Fatal fall from vehicle – a dyehouse worker was standing on the bed of a flatbed lorry helping a forklift truck driver to remove bales of yarn. He was manipulating the bales with double bale hooks when he fell and tumbled 1.5m to the ground. He broke his hip and died shortly afterwards from a blood clot.
Struck by something
A textile worker was opening a shutter door using a manually operated chain pulley. The pulley block came off the main shaft and fell 10m on to the worker’s head, fracturing his skull.
The pulley had never been inspected or maintained so this was an accident waiting to happen.
Rag sorting – a worker was severely injured when he was struck by a 200Kg bale of rags which fell from an unstable stack.
Maintenance worker killed at textile baling press - an employee was carrying out maintenance work at a vertical textile baling press. He reached through an access door into a baling chamber to retrieve a tool that had fallen from his pocket. This action broke a light beam causing the ram to descend. He was trapped between the ram and the side of the baling chamber causing serious internal injuries. He later died in hospital. The press had not been isolated.
A dyer’s job was to weigh and mix reactive dyes. He did the work in a proper ventilated booth but then tipped the powders into open dye kettles. The process generated a lot of fine dust and this is probably how he became sensitised. He started to get a runny nose and eyes and over a period of a few weeks developed a wheezy chest. These symptoms got worse and eventually he had a severe asthma attack. Now, his asthma means that he can no longer work in the dye house.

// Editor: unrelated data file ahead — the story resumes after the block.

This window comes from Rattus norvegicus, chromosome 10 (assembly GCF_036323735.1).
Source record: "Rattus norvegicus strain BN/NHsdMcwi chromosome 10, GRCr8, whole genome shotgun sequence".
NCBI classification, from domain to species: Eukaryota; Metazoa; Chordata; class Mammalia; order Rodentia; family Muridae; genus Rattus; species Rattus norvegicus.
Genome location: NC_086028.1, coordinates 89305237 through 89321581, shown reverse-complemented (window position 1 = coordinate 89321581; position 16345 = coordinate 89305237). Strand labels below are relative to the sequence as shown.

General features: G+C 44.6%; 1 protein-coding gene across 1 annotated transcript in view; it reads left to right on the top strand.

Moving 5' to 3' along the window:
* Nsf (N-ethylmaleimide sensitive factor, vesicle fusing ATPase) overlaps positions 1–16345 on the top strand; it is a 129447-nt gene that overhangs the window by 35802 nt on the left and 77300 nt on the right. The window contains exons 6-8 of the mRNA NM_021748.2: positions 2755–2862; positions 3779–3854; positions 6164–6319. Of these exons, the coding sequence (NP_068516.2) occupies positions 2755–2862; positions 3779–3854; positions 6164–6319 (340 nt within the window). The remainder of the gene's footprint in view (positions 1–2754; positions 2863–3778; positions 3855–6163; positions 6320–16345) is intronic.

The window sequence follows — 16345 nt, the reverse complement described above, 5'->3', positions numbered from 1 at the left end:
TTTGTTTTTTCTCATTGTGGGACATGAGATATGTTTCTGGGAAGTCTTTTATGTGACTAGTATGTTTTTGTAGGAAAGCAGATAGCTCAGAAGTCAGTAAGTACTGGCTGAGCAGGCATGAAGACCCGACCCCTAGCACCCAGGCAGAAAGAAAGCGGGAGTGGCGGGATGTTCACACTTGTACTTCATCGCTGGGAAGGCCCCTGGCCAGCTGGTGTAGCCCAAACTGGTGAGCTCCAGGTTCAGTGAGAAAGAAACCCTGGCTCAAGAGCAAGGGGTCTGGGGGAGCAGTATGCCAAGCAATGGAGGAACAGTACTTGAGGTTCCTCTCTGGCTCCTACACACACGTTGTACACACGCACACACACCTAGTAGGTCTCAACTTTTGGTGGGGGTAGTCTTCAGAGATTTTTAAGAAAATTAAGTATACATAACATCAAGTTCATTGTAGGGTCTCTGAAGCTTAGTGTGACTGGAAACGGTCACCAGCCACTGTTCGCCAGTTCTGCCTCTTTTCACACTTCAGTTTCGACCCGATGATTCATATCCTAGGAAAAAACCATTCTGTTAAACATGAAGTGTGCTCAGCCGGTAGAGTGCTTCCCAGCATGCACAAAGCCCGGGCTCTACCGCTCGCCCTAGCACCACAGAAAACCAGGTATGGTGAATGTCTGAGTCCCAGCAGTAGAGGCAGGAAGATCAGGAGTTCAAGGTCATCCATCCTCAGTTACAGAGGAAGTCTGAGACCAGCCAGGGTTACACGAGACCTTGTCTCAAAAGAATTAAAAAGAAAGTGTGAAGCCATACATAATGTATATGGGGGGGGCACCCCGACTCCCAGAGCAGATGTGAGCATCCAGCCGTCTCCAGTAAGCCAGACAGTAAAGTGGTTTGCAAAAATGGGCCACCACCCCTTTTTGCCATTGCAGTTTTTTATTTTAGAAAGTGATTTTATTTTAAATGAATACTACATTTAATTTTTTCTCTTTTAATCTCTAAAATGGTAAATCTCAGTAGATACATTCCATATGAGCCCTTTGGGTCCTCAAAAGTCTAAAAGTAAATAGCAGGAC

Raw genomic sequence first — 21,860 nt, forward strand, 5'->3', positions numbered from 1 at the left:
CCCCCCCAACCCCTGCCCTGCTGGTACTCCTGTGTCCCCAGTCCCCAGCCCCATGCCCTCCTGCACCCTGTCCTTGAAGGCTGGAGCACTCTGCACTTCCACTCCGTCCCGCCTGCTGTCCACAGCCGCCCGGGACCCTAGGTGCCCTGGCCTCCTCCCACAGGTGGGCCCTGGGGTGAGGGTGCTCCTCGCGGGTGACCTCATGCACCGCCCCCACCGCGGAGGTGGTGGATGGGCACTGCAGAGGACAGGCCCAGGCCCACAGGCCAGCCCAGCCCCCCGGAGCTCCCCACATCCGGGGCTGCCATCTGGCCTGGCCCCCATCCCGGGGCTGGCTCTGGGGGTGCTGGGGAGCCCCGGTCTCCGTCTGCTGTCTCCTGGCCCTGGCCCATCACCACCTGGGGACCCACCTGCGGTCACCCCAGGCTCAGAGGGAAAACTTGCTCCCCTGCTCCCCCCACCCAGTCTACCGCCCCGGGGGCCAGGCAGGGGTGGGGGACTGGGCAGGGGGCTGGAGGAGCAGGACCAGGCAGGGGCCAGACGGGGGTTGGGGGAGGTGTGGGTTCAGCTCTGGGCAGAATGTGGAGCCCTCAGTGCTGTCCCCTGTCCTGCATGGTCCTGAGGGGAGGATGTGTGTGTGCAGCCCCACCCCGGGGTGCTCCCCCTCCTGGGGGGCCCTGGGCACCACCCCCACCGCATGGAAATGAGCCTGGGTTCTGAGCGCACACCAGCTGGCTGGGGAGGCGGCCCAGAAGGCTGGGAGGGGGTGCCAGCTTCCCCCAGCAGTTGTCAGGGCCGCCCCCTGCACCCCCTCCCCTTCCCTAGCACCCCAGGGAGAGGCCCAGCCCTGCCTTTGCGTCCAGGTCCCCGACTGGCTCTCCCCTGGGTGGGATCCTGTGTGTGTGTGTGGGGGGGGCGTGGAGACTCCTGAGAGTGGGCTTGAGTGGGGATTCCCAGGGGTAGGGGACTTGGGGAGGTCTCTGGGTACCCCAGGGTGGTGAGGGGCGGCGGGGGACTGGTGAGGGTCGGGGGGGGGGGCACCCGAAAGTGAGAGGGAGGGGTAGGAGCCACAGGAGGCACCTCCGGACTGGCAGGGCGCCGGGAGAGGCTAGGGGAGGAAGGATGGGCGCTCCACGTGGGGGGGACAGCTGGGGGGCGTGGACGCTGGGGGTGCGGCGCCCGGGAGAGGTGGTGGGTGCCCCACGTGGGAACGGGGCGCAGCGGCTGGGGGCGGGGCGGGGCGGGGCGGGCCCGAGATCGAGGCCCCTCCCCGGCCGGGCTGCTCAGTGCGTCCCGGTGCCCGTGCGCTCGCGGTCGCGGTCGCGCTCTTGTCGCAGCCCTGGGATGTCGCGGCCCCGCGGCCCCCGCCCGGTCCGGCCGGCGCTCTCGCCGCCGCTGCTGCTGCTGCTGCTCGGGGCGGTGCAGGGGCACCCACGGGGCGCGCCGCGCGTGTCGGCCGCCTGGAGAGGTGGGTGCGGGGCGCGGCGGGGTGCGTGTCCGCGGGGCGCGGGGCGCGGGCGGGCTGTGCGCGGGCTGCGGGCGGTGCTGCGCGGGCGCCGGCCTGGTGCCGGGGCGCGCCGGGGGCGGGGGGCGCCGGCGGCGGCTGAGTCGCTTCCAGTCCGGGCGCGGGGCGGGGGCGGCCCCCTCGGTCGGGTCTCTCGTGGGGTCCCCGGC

Hearing loss is irreversible– a case study of Paul Chamberlain, aged 50 years, a textile worker who has suffered noise induced hearing loss – for an ‘Action on Noise’ pack, contact the Textiles Sector Group in Leeds
Paul worked as a dyer in a dyehouse for 36 years. When he started, the old dyehouse had a wooden roof, which absorbed a lot of noise. Fifteen years ago the company moved into a new dyehouse with a higher roof and installed machinery, which operated on steam injection. It was much more noisy, but nobody took the problem very seriously.
At first Paul didn’t notice he was losing his hearing – he just kept on turning the TV up. But when he went to hospital for hearing checks, they found out he had over 50% hearing loss in both ears. He was 37 years old.
Paul’s hearing continued to deteriorate as he got older. Even with a hearing aid, he has lots of practical problems. He can’t use the phone unless he uses an amplifier, and has difficulty hearing people at the door. He can’t hear traffic until its right on top of him, and when he’s driving, he often stays in 3rd gear too long because he doesn’t hear the engine revving.
He doesn’t use his hearing aid at work because there’s too much background noise, so he feels very isolated. If he’s made redundant – who’s going to employ a 50-year-old deaf dyehouse worker?
Its hard on his wife because he’s dependent on her to help him function socially. The money from his compensation claim won’t get his hearing back. They’re both frustrated at what they’ve lost and feel their lives have been ruined